After a delicious burrito experience we were hankering for something sweet. Luckily, Uber Eats offers delivery gelato. That’s right folks, the tasty, frozen Italian desert delivered in 40 deg C weather. That starving artist sure had his work cut out for him. Perhaps that’s one way of summarizing Melbourne: delivery gelato from your smart phone.

Animals of Australia

Crikey! What’s that up the road? A mob of ‘roos!  Beauty!

Australia is known for it’s interesting animals found no where else on the world. With deadly insects and reptiles to kickboxing kangaroos, it’s not always the best thing to run into the wild animals of the island.  We’ll introduce you to some of the animals we have encountered…

Kangaroo:  Arguably the most famous of the Australian animals, the Kangaroo is the largest of the species in the Macropodidae family. A large male can be up to 2m tall and weigh up to 200 lbs. There are different types of ‘roos,  and they vary in size and location in Australia. These herbivores have large feet and a big tail to help for movement and balance. A normal hopping speed is about 25 km/h, but they can reach up to 70 km/h. Their large feet and tail are also used to fend off predators with powerful kicks.

Wallaby: The wallaby is the smaller version of the Kangaroo. It reaches only 1m tall, but otherwise is very similar to a kangaroo.

Pademelon: Pademelons looks like minature kangaroos, however they belong to a different family.  They are slightly more rodent like, with coarser hair and thinner tails.

Wombat: Wombats look like cuddly little fluff balls, but in reality can be quite fierce. They have short, stalky legs and stubby tails, and lumber around grazing during the evening and into the night. They have rodent like teeth and claws that allow them to burrow deep within the ground during the day to escape the heat. Their rear ends have a tough hide made out of cartilage, which allows them to block intruders and predators from entering into their burrows. If the predators are able to stick their heads in, they use their powerful rumps to crush the skull against the burrow walls.

Tasmanian Devil: Although we didn’t actually see this animal, we think it should be mentioned. Looking nothing like the bugs bunny Tasmanian Devil, they are a black and white, carnivorous creatures roughly the size of a large cat. They are night scavengers, but also hunt the smaller animals described above. These animals are now endangered due to a communicable facial tumour disease and Tasmania is actively trying to keep the healthy population safe by segregating them from the rest of the main island on to peninsulas and smaller islands. 5504_tasmanian devils_healesville sanctuary (1)

Koala: Koalas are the closest living relative to wombats, with their spoon shaped nose and stubby tails. These sleepy species typically reside in eucalyptus trees, and their leaves make up the majority of their diet. They are pretty sedentary and sleep for up to 20 hours a day. They come more alive at night, and emit large bellows that were described to us as “monster like”. Like kangaroos, koalas have pouches in which they carry their young for the first half a year of life.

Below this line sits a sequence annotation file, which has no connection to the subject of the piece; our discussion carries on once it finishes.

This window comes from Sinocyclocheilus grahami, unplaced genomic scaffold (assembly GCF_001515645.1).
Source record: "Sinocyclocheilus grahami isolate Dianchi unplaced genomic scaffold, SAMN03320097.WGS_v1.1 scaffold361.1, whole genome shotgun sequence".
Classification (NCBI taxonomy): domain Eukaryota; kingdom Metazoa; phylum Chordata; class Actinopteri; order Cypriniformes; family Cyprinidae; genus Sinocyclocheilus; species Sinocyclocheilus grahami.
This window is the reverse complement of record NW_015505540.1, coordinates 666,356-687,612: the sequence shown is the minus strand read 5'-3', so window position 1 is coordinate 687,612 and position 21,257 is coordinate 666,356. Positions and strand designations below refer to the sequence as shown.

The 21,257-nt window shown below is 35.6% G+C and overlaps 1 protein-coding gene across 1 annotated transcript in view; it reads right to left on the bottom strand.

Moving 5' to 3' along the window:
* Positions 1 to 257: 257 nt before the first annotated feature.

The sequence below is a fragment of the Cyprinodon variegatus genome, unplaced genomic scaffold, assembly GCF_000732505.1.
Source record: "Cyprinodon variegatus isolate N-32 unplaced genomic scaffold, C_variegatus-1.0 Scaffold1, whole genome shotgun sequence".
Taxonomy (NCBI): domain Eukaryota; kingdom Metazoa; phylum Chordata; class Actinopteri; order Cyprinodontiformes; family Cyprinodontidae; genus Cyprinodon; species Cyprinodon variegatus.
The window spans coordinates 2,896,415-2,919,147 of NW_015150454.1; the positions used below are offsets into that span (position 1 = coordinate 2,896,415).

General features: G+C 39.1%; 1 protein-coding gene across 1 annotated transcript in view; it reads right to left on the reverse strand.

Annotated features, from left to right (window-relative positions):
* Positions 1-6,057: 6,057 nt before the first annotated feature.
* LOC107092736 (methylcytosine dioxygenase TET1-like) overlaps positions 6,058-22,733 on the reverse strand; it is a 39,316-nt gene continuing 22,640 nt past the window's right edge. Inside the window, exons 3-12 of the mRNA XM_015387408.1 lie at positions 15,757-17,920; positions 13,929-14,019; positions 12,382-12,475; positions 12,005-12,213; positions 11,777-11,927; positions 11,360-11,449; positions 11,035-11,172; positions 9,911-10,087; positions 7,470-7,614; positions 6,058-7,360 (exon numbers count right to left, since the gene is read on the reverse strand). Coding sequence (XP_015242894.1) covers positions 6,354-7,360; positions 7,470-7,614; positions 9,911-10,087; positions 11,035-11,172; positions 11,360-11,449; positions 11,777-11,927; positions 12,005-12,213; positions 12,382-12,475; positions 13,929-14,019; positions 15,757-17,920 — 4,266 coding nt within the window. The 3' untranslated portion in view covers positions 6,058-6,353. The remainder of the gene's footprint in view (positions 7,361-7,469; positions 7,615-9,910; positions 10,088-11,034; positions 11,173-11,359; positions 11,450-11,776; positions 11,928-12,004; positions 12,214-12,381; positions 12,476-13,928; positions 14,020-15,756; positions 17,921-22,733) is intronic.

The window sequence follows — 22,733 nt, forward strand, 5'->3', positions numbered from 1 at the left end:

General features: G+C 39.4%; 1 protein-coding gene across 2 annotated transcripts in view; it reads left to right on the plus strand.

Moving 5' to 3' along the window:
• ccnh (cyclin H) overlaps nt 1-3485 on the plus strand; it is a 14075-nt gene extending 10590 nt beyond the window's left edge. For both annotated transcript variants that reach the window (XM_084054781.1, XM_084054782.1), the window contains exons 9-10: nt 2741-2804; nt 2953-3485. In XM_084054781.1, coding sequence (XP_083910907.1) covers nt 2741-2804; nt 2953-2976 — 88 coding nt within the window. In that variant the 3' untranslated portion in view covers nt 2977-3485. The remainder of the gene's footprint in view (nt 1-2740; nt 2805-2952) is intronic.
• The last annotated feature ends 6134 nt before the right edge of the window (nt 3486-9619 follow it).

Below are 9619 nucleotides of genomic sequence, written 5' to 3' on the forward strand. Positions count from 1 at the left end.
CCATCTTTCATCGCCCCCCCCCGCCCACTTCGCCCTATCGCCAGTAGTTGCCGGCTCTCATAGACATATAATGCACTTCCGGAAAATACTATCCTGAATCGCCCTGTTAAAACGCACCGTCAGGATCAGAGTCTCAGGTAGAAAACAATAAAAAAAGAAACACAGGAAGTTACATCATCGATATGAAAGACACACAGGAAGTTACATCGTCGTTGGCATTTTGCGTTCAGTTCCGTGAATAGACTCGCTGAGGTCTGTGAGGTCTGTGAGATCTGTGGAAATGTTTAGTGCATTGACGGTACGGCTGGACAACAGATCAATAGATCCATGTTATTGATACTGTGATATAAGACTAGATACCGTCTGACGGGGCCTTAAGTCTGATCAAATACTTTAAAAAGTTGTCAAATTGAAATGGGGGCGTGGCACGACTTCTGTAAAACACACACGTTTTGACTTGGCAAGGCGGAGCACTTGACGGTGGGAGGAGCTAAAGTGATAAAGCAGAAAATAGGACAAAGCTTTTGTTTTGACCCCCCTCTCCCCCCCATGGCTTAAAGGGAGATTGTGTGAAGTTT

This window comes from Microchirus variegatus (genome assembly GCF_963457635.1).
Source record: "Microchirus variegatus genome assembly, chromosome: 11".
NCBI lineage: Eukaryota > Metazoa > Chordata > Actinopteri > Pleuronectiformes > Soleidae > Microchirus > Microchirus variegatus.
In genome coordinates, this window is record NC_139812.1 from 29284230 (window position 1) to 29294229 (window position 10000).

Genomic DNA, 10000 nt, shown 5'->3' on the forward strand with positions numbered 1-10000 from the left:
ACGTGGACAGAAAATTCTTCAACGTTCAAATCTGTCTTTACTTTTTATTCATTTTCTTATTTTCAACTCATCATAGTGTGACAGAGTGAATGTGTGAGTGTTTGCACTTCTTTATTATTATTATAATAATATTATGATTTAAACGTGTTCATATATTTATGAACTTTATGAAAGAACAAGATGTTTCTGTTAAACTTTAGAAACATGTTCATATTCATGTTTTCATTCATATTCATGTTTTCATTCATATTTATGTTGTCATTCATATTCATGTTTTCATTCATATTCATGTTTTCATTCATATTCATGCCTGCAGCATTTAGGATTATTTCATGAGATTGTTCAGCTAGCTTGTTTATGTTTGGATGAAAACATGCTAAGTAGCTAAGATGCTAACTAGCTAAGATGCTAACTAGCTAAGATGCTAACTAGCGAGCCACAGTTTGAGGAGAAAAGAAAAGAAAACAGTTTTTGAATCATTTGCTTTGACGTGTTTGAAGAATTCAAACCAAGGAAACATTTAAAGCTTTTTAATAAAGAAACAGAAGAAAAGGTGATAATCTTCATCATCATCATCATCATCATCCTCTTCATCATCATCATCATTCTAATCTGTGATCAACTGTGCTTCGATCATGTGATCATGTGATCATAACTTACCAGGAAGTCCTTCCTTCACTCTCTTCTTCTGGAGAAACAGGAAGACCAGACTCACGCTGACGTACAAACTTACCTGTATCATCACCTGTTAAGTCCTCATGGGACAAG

Kookaburra: Kookaburras do sit in the old gum tree, merry merry king of the bushes he.  The distinct laugh of the kookaburra sounds like a DJ mixing together a mishmash of acoustic noises with a harsh bird call. Kookaburras are carnivorous, which we didn’t know when two flew up to our place in Sydney and we tried to feed them. It explains why they weren’t very interested in the cereal and nectarine we tried to feed them.

Penguins: Fairy Penguins or Little Penguins, are the smallest of the penguin species and are found on the southern beaches of Australia and New Zealand. The grow to be about 30 cm tall and spend the majority of the day out at sea foraging and fishing. They return back to their nests on land at dusk, using the protection of darkness to return home. We sat on the coast of Bicheno, Tasmania hoping to see the little guys return. With the last light left in the sky two penguins waddled up onto shore. They saw us and stayed put for a very long time, before taking the indirect journey back to the nest where we had spied a penguin chick earlier. When they  returned there was a joyus exchange of chirping of the family being reunited. Not as pleasant are the mozzies (Mosquitos), they are smaller, sneakier and completely painless in their bite. While waiting for the penguins, Alayna got roughly 35 bites which we found later that night. dsc04953

The most dangerous creatures in Australia are actually certain types of jellyfish, as well as sharks, poisonous snakes, spiders, birds and even snails. Luckily we have not encountered any of these, and with only a few more days on the island, I think we’re in the clear! (I hope)

Tassie land

After hearing some really positive things about Tasmania, we decided to switch it up and fly there for a week instead of driving the whole East Coast of Australia.

Tasmania was first sighted by a Dutch explorer by the last name Tasman in 1642, however indigenous people lived on the island for an estimated 30,000 years before colonization. Like the turbulent history of the rest of Australia, the British came in around the 19h century and took over the land, killing the indigenous people and claiming it as their own.